Composers at Royal Holloway have their music played and recorded regularly by resident and visiting professional musicians, the New Music Collective and, of course, by fellow students. Our award-winning New Music Ensemble-in-Residence CHROMA provides unrivalled workshop and performance opportunities. Student composers are also invited to submit applications for the Picture Gallery Composer-in-Residence scheme among many other new music projects around campus.
Ethnomusicology / Global Music Studies
Royal Holloway is a world-leading centre for Global Music Studies, and benefits from one of the highest concentrations of ethnomusicologists of any music department in the UK and a vibrant research culture. Staff research expertise at RHUL spans an impressive regional compass that includes Asia, the Caribbean, Europe, Latin America and the Middle East.
We cover key aspects of the field ranging from a core commitment to ethnographic fieldwork and performance to perspectives on politics, gender, nationalism, identity, media, new media, indigeneity, intellectual property, popular music, diaspora, globalisation, neoliberalism, development and community music, to name just a few. Our team of researchers include: Professor Tina K. Ramnarine, Dr Henry Stobart, Dr Anna Morcom, Dr Shzr Ee Tan, Dr Geoff Baker and Dr Rachel Beckles Willson.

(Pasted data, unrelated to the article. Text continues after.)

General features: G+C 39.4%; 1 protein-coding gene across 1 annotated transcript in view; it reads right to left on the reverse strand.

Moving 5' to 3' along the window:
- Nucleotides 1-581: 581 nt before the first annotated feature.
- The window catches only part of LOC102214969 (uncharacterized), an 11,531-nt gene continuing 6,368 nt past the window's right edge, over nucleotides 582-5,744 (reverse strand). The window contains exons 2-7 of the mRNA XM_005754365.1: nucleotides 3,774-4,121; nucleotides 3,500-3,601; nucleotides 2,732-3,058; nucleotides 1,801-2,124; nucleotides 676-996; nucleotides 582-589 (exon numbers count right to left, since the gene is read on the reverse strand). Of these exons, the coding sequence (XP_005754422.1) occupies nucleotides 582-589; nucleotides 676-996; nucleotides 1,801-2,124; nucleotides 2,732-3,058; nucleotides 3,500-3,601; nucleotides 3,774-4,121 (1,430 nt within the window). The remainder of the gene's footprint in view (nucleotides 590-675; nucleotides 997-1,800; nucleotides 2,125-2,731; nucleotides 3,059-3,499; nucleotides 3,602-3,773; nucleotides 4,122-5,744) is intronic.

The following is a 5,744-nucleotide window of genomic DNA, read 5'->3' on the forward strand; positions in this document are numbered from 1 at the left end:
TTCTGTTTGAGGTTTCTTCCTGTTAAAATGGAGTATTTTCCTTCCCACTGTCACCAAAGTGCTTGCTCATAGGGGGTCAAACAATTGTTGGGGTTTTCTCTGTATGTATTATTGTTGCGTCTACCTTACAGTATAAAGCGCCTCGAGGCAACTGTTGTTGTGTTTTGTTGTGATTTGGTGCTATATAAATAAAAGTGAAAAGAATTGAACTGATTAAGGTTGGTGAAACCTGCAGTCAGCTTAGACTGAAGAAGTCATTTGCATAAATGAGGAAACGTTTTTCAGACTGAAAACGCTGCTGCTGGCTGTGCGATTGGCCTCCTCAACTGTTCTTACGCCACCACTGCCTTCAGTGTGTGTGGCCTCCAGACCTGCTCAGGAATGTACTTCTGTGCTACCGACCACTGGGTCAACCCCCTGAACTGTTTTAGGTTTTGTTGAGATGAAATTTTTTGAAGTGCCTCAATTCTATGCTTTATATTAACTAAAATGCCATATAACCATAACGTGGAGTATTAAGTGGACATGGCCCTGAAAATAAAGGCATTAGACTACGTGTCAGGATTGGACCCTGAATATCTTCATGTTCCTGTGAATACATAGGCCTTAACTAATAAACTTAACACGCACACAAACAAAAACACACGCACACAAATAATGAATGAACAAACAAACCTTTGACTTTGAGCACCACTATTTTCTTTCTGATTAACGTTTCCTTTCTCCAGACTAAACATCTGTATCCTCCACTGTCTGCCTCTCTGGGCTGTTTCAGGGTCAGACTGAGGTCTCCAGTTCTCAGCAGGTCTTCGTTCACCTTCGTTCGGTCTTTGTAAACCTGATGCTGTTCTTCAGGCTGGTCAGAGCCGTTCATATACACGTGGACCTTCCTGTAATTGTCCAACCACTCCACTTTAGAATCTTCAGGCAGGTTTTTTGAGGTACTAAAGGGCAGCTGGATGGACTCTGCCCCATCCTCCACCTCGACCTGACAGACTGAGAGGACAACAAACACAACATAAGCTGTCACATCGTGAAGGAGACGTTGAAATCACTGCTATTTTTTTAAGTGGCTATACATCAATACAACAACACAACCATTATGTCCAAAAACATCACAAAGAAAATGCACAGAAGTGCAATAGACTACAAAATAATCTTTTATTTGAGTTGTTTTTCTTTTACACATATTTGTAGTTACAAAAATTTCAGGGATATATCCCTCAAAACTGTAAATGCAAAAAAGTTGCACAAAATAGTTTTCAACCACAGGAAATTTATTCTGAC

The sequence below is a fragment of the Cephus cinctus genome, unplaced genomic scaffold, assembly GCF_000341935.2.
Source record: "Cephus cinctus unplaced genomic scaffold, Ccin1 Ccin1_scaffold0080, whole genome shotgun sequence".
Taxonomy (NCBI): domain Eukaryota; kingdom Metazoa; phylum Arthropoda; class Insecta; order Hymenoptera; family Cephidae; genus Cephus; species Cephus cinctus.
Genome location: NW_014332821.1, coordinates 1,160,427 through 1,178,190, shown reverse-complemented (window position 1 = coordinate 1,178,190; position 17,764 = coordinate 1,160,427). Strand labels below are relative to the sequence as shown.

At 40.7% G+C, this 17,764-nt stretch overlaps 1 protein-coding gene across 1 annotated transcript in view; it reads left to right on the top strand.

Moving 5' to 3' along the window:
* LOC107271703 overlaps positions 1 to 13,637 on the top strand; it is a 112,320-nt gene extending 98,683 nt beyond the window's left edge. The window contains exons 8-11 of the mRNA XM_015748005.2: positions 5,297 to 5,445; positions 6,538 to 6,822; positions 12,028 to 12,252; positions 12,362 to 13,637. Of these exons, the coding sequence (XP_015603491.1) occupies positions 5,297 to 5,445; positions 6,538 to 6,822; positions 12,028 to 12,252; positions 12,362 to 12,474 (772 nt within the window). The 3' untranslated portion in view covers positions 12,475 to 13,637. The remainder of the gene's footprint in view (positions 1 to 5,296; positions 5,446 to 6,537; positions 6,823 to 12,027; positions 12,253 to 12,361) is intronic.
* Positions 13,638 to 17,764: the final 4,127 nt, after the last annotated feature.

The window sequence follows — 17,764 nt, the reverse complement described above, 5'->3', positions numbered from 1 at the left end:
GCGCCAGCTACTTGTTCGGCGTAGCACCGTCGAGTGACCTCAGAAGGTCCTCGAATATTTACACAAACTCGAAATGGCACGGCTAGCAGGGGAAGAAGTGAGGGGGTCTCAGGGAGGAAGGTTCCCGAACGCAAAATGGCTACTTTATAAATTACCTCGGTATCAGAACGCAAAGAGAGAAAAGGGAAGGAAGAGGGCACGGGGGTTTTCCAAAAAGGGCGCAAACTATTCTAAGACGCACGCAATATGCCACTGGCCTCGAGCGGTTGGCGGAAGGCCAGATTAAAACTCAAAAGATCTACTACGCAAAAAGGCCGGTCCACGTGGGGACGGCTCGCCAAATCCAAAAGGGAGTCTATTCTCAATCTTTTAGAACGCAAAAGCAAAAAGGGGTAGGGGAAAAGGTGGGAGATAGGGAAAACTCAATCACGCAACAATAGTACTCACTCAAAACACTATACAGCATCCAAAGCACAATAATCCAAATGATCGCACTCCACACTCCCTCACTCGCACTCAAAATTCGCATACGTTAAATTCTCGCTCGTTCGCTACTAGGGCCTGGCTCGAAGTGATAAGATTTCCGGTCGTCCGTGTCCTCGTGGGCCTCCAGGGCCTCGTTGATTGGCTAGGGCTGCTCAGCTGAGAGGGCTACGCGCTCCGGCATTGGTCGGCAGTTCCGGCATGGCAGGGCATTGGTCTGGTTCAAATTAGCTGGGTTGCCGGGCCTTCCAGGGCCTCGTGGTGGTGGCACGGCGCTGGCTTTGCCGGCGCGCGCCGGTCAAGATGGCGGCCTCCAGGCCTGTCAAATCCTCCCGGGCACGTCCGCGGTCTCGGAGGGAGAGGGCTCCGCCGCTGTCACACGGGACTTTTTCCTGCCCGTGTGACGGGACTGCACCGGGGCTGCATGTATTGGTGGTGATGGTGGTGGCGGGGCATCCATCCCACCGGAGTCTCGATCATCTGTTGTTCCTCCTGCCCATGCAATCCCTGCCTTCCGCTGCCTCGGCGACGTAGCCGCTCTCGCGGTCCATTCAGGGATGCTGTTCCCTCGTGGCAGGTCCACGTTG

This rich research environment informs our dynamic Undergraduate and Postgraduate teaching programme.
At Masters level we offer a dedicated Ethnomusicology Pathway.
Undergraduates can choose from an exciting range of courses including: Contemporary Debates in Music; Introduction to World Musics; Studies in Ethnomusicology; Studies in Music, Media and Technology; Music Power and Politics; Intercultural Performance; Musics of China, Issues in Popular Music (India or Latin America); Sibelius and the Music of Northern Europe; Orchestras around the World; Traditional Music of the Andes; Music, Environment and Ecology; Music of the Mediterranean – oral traditions.
World Music performance options include an Andean Band and a Sundanese Gamelan, which can be studied for credit at undergraduate level, as well as an extracurricular Korean Drumming group and Balkan Ensemble.
These innovative courses can lead to a degree that focuses on Ethnomusicology and world music, or they can provide stimulating perspectives to contextualise and complement the study of western art music, composition and performance.